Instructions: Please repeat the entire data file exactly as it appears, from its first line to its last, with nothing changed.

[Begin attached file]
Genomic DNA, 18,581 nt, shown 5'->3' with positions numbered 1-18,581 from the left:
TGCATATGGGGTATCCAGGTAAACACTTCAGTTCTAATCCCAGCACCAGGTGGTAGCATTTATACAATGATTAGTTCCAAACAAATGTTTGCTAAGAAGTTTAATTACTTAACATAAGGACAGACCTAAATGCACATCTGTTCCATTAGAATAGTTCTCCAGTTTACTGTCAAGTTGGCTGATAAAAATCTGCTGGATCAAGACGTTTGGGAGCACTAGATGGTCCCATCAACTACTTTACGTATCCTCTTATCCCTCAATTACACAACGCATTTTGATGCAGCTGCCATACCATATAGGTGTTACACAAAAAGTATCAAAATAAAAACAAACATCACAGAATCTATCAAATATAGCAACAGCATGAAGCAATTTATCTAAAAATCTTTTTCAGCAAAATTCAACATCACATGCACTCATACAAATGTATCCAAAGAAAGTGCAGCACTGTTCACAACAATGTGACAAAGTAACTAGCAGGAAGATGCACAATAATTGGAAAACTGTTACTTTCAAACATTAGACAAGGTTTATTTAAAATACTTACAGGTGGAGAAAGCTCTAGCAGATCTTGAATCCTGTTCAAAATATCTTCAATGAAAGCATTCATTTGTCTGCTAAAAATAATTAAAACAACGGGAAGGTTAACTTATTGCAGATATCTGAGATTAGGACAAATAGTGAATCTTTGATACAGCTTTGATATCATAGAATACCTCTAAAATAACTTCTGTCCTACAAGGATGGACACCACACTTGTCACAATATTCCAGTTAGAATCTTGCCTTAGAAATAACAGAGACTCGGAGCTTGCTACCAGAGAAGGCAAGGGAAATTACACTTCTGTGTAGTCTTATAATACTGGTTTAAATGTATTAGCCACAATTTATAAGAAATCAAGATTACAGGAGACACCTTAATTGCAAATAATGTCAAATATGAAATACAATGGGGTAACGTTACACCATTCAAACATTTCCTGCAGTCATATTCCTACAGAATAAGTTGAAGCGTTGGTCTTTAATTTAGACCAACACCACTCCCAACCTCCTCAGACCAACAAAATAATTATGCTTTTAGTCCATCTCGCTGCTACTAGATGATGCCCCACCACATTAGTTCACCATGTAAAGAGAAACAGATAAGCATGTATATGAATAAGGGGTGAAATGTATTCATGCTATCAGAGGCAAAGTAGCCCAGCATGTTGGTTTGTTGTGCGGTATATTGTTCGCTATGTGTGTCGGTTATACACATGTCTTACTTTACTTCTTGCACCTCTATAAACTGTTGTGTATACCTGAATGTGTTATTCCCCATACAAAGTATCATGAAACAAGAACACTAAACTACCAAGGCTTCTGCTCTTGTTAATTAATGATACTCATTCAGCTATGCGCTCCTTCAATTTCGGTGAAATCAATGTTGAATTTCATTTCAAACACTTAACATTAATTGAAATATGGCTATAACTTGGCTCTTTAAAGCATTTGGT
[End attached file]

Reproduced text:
Genomic DNA, 18,581 nt, shown 5'->3' with positions numbered 1-18,581 from the left:
TGCATATGGGGTATCCAGGTAAACACTTCAGTTCTAATCCCAGCACCAGGTGGTAGCATTTATACAATGATTAGTTCCAAACAAATGTTTGCTAAGAAGTTTAATTACTTAACATAAGGACAGACCTAAATGCACATCTGTTCCATTAGAATAGTTCTCCAGTTTACTGTCAAGTTGGCTGATAAAAATCTGCTGGATCAAGACGTTTGGGAGCACTAGATGGTCCCATCAACTACTTTACGTATCCTCTTATCCCTCAATTACACAACGCATTTTGATGCAGCTGCCATACCATATAGGTGTTACACAAAAAGTATCAAAATAAAAACAAACATCACAGAATCTATCAAATATAGCAACAGCATGAAGCAATTTATCTAAAAATCTTTTTCAGCAAAATTCAACATCACATGCACTCATACAAATGTATCCAAAGAAAGTGCAGCACTGTTCACAACAATGTGACAAAGTAACTAGCAGGAAGATGCACAATAATTGGAAAACTGTTACTTTCAAACATTAGACAAGGTTTATTTAAAATACTTACAGGTGGAGAAAGCTCTAGCAGATCTTGAATCCTGTTCAAAATATCTTCAATGAAAGCATTCATTTGTCTGCTAAAAATAATTAAAACAACGGGAAGGTTAACTTATTGCAGATATCTGAGATTAGGACAAATAGTGAATCTTTGATACAGCTTTGATATCATAGAATACCTCTAAAATAACTTCTGTCCTACAAGGATGGACACCACACTTGTCACAATATTCCAGTTAGAATCTTGCCTTAGAAATAACAGAGACTCGGAGCTTGCTACCAGAGAAGGCAAGGGAAATTACACTTCTGTGTAGTCTTATAATACTGGTTTAAATGTATTAGCCACAATTTATAAGAAATCAAGATTACAGGAGACACCTTAATTGCAAATAATGTCAAATATGAAATACAATGGGGTAACGTTACACCATTCAAACATTTCCTGCAGTCATATTCCTACAGAATAAGTTGAAGCGTTGGTCTTTAATTTAGACCAACACCACTCCCAACCTCCTCAGACCAACAAAATAATTATGCTTTTAGTCCATCTCGCTGCTACTAGATGATGCCCCACCACATTAGTTCACCATGTAAAGAGAAACAGATAAGCATGTATATGAATAAGGGGTGAAATGTATTCATGCTATCAGAGGCAAAGTAGCCCAGCATGTTGGTTTGTTGTGCGGTATATTGTTCGCTATGTGTGTCGGTTATACACATGTCTTACTTTACTTCTTGCACCTCTATAAACTGTTGTGTATACCTGAATGTGTTATTCCCCATACAAAGTATCATGAAACAAGAACACTAAACTACCAAGGCTTCTGCTCTTGTTAATTAATGATACTCATTCAGCTATGCGCTCCTTCAATTTCGGTGAAATCAATGTTGAATTTCATTTCAAACACTTAACATTAATTGAAATATGGCTATAACTTGGCTCTTTAAAGCATTTGGT